August 02, 2005

More on the Energy Bill

The Philly Daily News gets it just about right in their editorial this morning. This Energy Bill does nothing to fundamentally change the way that America fuels itself. Instead, it gives tax breaks and direct subsidies to an industry that is already doing better than ever. I can't imagine how a Senator could explain spending tax dollars this way, but luckily for the oil industry lobbyists, 74 US Senators found a way.

Back home, a lot of these folks get to deal with a happily pliant press. For example, in Jim Talent's case:

U.S. Senator Jim Talent said, a pro-growth, pro-jobs energy bill is long overdue. That's why he's particularly excited about what has recently happened on the Senate floor.

Senator Jim Talent, a member of the Senate Energy Committee who helped craft the bill, said it will provide a blueprint for
the supply, delivery and efficient use of energy resources of all kinds including renewable resources such as ethanol and

Talent calls it a real victory for Missouri. He says it will help lower energy prices for consumers.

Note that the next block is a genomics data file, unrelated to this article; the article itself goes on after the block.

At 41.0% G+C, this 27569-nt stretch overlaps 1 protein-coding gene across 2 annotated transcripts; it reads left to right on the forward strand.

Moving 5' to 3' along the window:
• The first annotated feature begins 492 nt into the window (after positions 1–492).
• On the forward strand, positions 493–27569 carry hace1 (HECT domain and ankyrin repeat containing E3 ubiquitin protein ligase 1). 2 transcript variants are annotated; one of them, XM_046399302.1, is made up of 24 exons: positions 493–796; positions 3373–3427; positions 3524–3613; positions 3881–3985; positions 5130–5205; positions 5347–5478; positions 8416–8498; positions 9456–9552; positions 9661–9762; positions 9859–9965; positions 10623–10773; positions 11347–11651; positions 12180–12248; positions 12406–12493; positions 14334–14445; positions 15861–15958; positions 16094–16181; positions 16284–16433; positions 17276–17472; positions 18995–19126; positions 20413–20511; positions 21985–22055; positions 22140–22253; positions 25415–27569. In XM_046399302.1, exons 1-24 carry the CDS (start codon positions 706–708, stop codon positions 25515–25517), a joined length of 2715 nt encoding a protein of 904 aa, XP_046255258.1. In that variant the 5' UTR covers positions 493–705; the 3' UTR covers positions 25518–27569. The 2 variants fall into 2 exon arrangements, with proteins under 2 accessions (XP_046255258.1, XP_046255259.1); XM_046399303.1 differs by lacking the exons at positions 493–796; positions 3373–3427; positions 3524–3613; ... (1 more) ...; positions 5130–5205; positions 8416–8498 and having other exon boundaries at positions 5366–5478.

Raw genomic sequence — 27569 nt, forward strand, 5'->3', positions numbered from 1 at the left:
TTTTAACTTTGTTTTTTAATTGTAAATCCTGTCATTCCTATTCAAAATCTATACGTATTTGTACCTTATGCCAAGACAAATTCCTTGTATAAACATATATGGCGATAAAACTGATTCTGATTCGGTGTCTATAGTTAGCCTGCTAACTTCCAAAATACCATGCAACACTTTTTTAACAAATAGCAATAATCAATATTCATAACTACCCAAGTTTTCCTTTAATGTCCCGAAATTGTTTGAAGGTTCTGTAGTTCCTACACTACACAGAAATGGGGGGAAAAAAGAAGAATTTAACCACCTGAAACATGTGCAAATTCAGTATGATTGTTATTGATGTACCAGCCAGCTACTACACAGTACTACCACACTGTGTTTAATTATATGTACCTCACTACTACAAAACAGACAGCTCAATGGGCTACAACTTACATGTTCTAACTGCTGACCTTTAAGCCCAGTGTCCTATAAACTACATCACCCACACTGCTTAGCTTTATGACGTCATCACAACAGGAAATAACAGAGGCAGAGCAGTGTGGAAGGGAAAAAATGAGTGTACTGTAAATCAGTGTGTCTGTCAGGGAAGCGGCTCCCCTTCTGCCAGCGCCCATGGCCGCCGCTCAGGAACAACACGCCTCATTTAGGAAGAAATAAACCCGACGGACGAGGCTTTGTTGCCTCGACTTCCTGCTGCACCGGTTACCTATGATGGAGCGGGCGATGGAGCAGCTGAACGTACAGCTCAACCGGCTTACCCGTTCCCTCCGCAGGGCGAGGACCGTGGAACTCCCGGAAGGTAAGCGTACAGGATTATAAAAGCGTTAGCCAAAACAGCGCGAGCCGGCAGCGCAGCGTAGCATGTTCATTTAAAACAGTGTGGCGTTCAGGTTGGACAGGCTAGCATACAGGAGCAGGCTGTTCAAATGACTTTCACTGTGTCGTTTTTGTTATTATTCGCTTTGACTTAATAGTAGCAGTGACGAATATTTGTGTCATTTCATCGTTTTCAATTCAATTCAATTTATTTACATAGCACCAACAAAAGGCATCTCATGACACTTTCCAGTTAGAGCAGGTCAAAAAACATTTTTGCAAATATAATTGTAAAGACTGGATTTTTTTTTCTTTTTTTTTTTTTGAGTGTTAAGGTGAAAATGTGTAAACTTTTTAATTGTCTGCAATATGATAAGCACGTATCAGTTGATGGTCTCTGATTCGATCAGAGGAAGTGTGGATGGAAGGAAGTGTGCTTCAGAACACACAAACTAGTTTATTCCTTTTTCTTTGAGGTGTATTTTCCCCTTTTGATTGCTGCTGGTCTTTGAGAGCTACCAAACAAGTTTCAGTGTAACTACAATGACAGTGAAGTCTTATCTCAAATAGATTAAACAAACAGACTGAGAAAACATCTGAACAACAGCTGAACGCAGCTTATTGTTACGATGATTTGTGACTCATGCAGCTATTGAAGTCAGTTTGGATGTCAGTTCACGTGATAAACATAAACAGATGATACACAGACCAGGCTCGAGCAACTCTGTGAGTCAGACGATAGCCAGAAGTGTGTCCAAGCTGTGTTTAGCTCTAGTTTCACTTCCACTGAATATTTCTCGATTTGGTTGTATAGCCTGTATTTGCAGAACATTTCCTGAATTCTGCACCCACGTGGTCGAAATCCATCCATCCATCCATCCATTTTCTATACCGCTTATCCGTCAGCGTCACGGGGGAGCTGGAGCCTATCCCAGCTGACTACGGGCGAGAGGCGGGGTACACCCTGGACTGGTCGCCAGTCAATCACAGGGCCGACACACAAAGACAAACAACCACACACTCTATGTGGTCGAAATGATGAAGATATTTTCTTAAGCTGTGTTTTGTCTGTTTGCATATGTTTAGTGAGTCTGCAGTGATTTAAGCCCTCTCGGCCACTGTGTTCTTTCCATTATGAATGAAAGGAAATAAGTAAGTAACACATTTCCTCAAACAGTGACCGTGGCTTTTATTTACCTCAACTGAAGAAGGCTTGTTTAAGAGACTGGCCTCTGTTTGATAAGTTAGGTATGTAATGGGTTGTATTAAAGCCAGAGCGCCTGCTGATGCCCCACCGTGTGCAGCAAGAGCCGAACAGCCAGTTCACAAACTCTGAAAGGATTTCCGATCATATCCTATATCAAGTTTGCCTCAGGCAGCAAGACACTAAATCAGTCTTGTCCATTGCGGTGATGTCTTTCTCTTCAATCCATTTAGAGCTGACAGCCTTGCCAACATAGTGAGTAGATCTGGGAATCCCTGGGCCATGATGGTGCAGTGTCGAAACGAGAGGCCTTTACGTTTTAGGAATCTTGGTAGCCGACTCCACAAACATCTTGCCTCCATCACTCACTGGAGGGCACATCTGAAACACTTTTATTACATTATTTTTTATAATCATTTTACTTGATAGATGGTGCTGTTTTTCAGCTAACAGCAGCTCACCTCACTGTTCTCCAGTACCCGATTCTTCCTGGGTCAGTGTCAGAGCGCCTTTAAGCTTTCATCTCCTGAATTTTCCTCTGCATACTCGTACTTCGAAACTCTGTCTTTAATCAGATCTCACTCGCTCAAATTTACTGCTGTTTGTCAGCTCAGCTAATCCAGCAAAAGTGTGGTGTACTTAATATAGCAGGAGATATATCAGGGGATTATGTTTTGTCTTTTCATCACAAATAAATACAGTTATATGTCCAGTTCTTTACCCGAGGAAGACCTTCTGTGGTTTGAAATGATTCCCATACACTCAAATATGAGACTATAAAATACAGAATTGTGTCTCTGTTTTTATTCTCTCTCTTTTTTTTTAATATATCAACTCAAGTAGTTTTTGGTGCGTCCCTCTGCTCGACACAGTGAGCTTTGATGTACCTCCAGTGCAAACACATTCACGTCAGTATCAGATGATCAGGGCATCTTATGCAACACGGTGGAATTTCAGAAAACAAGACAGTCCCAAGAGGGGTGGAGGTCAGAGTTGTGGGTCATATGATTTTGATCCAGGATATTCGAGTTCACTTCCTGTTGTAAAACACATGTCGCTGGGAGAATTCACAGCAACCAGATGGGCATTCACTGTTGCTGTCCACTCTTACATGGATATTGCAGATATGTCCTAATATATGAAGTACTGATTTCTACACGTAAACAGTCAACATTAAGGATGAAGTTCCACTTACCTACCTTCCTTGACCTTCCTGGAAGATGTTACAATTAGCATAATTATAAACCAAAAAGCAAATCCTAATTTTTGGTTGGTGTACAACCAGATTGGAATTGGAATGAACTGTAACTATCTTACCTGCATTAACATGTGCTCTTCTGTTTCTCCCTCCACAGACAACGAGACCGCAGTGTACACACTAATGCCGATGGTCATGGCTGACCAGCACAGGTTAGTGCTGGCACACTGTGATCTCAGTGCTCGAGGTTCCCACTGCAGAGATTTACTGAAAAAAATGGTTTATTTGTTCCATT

Talent says the bill is also important because we'll keep the money we spend on energy in the United States.

That's what passes for reporting on this issue. How this bill will lower energy prices or "keep the money we spend on energy in the United States" is anybody's guess. Despite the fact that the bill is described as "pro-growth" (my personal favorite amorphous buzz-phrase), Talent apparently couldn't be bothered to actually explain any of the Bill's details with the reporter, writing for his local ABC affiliate. Fortunately, Taxpayers For Common Sense put together a Bill tracking website. There you can find out the full potential cost of the Bill, which they think will be way above the $14 billion ballpark that most papers are reporting. That's because, beyond the corporate tax breaks, the Energy Bill is bogged down with direct subsidies that are yet to be appropriated. Watch for the cost to rise dramatically, perhaps to $80 billion.

I mean, people, this bill is so bad it got the CATO Institute and Sierra Club to not only sit at the same table, but pen an Op-Ed together denouncing it.